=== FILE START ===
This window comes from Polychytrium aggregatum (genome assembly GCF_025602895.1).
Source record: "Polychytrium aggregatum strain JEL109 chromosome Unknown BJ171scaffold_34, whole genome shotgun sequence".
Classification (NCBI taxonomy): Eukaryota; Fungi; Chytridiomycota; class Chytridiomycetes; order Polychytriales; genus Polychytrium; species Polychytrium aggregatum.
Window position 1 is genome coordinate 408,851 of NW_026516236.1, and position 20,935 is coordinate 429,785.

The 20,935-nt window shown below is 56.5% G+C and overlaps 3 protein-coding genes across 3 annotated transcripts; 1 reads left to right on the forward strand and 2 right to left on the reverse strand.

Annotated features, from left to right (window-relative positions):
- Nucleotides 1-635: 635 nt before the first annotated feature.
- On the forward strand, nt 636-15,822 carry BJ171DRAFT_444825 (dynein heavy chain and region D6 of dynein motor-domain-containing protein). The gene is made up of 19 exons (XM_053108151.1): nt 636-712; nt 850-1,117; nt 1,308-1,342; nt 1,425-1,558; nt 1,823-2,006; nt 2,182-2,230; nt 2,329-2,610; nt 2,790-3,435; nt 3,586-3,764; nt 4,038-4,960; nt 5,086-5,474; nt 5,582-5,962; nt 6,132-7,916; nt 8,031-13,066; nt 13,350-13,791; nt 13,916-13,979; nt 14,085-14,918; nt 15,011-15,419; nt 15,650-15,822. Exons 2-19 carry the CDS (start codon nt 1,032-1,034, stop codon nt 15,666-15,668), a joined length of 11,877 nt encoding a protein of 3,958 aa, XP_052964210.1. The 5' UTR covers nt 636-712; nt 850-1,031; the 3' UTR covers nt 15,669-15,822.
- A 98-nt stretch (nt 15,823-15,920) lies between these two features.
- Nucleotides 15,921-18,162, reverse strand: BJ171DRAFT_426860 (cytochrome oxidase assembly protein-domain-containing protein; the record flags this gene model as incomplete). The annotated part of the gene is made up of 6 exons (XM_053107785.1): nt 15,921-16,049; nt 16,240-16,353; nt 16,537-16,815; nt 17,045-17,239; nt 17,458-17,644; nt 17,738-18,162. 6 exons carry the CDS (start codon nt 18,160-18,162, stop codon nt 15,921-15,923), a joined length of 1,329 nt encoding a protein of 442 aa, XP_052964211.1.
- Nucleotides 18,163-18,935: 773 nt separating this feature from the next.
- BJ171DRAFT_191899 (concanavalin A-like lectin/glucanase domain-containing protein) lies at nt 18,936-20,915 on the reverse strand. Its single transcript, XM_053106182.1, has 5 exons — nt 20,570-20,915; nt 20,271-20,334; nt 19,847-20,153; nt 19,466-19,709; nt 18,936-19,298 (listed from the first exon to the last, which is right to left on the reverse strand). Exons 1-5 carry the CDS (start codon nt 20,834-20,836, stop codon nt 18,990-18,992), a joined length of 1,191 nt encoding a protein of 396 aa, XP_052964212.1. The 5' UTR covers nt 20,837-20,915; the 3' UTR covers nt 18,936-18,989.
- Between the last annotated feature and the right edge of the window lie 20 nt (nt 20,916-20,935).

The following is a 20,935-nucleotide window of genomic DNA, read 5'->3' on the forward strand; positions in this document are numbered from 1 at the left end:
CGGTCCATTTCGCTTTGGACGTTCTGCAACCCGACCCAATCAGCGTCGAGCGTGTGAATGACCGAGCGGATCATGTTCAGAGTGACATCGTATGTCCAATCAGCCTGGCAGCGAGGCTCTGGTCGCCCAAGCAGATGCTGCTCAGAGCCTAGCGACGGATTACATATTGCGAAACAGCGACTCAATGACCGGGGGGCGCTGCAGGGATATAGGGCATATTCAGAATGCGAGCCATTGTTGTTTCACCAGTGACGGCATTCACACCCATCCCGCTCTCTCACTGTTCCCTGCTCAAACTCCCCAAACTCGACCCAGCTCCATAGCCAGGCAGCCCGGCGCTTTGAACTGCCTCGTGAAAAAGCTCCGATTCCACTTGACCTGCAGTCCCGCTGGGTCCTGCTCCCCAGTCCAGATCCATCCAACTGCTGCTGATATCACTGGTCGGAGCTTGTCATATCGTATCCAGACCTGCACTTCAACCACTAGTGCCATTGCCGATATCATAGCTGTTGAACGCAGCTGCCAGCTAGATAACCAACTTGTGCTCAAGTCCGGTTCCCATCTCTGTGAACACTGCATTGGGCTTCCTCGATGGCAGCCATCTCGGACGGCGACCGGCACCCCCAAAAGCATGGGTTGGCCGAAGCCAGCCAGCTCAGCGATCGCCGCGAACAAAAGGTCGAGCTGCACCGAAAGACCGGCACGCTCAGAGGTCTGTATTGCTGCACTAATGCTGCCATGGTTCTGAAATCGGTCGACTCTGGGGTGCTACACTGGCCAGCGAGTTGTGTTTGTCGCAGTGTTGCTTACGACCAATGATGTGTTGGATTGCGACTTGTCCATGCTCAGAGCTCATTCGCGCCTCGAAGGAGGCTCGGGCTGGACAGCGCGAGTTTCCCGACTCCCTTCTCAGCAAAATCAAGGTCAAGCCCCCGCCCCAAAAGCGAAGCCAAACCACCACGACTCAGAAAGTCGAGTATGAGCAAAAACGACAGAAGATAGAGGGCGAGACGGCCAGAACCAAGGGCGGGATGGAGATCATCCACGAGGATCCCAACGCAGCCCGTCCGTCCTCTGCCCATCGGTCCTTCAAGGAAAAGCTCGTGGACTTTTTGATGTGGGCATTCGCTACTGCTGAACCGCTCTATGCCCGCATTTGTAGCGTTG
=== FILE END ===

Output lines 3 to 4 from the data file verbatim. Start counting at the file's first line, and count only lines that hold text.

Classification (NCBI taxonomy): Eukaryota; Fungi; Chytridiomycota; class Chytridiomycetes; order Polychytriales; genus Polychytrium; species Polychytrium aggregatum.
Window position 1 is genome coordinate 408,851 of NW_026516236.1, and position 20,935 is coordinate 429,785.